When I hired my GM she admitted she does not do paperwork. I can handle the paperwork side of it so we split duties. She’s more hands on, I’m trying to do the papers and marketing and whatnot, while also being in the kitchen or floor supervising/helping whenever. She does inventory but I do scheduling. I feel like I do more hands on day to day anymore that I’m behind on my paperwork as well, and don’t keep a close eye on the numbers.

We recently put in a salad bar/pizza buffet to try and get more lunch customers. Before they couldn’t get in and out timely and we lost a lot of business. The buffet has increased the traffic and increased the difficult customers. How many of you have customers who will eat buffet, then tell the waitress they changed their mind and want to order off the menu instead? Oh yeah I’m not kidding. This has happened about half a dozen times in the last month. Of course we make them pay for the buffet, then they get rude and bring attention from other customers.

With the news of the price of food increasing so high, some suppliers are saying November, some are saying January, we have thought about doing breakfast to help in getting some more income. But it terrifies me when I can’t control what we have so far.

I’ve got a mess…

Just my little bit of input, and keep in mind I just opened up my own delco a year ago, and before that my only experience was as a manager (GM and then Area) for Papa John’s.

I know you say it’s hard to get new employees in there, but you need to. Otherwise you will have the same mistakes again and again, apparently people do not want to learn or are not capable of learning.

Secondly, a GM that doesn’t do paperwork? What are you considering paperwork (Scheduling, P&L, Budgeting, Planning, Prep Sheets, Inventory, Ordering, etc?) If they do none or almost none of those then I don’t see how that is warranted as a GM (not sure how much you are paying them though). The only reason to hire a GM is if you are unable to (either because of other engagements, or skillset) do the work. Otherwise just be the GM yourself, and hire shift leaders at a smaller hourly pay. If you are dead set on having a GM, then they need to be all around the GM in order to be effective. The person you have no, in my opinion, is a shift leader on salary.

I would personally reevaluate why you have the GM, and adjust accordingly. If they are there just to “split” duties, hire someone on as an assistant manager at a lower pay, and be the GM yourself. If they are there because you cannot do the duties of a GM (which is fine) then hire someone who will do EVERYTHING a GM does.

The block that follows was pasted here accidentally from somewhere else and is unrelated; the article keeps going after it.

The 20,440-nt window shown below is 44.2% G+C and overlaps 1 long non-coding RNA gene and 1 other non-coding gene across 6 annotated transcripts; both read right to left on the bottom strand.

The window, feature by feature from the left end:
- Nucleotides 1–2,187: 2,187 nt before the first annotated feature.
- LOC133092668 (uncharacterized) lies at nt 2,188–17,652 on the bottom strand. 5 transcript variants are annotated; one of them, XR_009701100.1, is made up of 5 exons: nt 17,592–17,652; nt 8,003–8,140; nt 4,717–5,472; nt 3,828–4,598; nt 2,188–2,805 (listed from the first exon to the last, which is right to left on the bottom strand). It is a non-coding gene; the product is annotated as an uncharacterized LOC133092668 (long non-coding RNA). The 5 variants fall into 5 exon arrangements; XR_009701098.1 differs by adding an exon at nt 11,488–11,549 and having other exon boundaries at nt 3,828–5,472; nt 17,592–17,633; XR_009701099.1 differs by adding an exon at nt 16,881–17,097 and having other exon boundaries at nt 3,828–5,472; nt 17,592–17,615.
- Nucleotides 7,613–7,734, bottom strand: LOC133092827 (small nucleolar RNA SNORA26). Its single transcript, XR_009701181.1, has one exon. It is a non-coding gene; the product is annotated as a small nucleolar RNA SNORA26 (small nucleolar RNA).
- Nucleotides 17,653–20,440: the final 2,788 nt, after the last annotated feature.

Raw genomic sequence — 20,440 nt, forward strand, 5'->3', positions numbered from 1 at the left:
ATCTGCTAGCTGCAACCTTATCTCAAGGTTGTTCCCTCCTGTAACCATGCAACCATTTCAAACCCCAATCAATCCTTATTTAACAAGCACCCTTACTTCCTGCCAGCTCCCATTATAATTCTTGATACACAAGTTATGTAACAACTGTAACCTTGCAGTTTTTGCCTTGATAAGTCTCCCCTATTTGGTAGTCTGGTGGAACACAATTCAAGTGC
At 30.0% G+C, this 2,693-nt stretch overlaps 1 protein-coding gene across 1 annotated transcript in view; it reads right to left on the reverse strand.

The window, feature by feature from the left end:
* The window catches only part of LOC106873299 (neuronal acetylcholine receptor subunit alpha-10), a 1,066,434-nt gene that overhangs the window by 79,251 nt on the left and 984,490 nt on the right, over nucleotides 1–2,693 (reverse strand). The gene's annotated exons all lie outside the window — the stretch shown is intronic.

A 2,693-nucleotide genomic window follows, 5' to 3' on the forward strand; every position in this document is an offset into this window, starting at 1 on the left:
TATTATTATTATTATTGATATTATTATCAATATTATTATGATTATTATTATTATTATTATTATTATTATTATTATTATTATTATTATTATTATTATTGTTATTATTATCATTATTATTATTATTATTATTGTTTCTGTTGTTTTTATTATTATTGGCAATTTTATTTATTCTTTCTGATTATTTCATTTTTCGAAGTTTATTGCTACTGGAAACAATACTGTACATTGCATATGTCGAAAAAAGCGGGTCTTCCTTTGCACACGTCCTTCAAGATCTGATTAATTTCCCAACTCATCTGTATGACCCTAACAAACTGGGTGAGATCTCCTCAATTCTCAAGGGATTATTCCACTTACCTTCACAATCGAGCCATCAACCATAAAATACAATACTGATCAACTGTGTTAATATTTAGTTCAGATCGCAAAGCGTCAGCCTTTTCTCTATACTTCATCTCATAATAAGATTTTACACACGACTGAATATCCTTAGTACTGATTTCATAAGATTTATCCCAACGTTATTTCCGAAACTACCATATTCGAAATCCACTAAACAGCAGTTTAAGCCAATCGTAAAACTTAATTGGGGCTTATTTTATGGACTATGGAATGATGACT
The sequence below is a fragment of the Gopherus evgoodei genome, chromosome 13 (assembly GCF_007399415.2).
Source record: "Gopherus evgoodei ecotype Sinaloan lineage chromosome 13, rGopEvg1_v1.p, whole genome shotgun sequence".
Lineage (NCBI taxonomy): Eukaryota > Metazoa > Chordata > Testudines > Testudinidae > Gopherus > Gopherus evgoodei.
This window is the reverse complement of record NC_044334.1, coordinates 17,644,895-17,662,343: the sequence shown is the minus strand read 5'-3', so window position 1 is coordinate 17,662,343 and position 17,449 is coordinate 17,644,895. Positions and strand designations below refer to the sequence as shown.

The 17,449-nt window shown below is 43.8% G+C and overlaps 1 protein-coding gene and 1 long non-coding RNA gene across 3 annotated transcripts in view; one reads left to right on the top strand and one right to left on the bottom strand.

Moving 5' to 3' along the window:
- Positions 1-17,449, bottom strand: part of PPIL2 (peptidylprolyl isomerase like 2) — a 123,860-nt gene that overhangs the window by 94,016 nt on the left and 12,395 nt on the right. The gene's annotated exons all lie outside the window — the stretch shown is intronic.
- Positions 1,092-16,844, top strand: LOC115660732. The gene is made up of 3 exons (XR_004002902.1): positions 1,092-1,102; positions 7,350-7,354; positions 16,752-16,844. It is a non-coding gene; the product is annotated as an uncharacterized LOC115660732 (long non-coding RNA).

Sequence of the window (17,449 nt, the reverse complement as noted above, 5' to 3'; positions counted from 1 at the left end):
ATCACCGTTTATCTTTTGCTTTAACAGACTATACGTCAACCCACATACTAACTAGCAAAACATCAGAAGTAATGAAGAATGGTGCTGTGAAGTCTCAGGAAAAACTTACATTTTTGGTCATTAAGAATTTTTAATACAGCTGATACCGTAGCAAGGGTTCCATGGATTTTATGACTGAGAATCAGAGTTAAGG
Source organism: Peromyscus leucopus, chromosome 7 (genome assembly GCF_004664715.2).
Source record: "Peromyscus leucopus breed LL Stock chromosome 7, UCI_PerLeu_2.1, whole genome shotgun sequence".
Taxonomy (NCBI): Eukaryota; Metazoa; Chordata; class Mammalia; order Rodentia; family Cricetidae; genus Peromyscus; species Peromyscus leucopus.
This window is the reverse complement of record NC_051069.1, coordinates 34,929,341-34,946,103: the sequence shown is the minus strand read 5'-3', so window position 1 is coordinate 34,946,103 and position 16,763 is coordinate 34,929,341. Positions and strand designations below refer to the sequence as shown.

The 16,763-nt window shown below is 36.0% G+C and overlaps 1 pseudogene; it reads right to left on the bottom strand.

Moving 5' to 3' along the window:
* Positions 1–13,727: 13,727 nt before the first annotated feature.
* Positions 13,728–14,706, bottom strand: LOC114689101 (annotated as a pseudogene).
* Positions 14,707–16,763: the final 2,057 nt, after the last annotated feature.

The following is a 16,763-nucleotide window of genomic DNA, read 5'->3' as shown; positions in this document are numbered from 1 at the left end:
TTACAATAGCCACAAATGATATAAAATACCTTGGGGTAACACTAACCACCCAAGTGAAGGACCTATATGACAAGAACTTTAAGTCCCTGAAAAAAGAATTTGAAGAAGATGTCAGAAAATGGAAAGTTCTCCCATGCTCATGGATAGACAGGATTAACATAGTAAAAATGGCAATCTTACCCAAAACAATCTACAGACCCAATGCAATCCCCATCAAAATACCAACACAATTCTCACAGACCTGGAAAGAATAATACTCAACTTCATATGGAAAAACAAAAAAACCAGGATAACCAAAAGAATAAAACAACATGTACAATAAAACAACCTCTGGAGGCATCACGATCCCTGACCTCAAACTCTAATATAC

Again just my input

I’m late responding… its been a busy Labor Day weekend.

First of all, maybe not a direct answer, but something to think about… Do you have an EXIT strategy? Have you already passed that milestone??

As for the GM… I currently have 3 businesses, and I’m the “GM” of all 3. I’m just not big enough to have independent stores run completely absentee by GMs. I have “Managers.” All of my managers are salary. They all work 50+ hours a week in return. They all are competent from front to back and fill in as needed. Helping them when they’re off, are “Assistant Managers.” All Assistant Managers are trained as Managers and can fill in when required.

As for percentages… at 85% food and labor you’re dead. Period. Raise prices, market, trim staff, fire GM, work yourself. If you continue on the 85% path you will fail terribly.

And when you count percentages, don’t fool yourself, make it easy. For me, labor is ALL INCLUSIVE: its any and everyone I’m paying, including myself. For me, I track COGS, Cost of Goods Sold, that’s everything you buy running your business. That’s paper, cleaning, food, supplies, beer, wine, water, beverages, etc…

One last thought. All new businesses take time to develop a customer base. It doesn’t happen over-night. And during that development period, labor and food costs WILL run much higher than a mature business. Focus on growing your business, both operationally and your customer base.

I wish the very best for you!!

Yes, there’s no meat left on the bone for you. Both labor and food costs must be reduced.

Without knowing exactly all the issues you face, OP, or watching the people working, I’d be leaning toward dumping that expensive GM and taking over her duties. This would put your labor in line.

Since both your labor and food are too large in comparison to sales, it’s likely you are not charging enough for the items on your menu.

When figuring out labor percentage I take my NET sales (excluding sales tax). This includes all wages including managers. It does NOT include employer taxes or Workers Compensation. Our goal is 25%. Anything less for OUR operation we have found customer service suffers.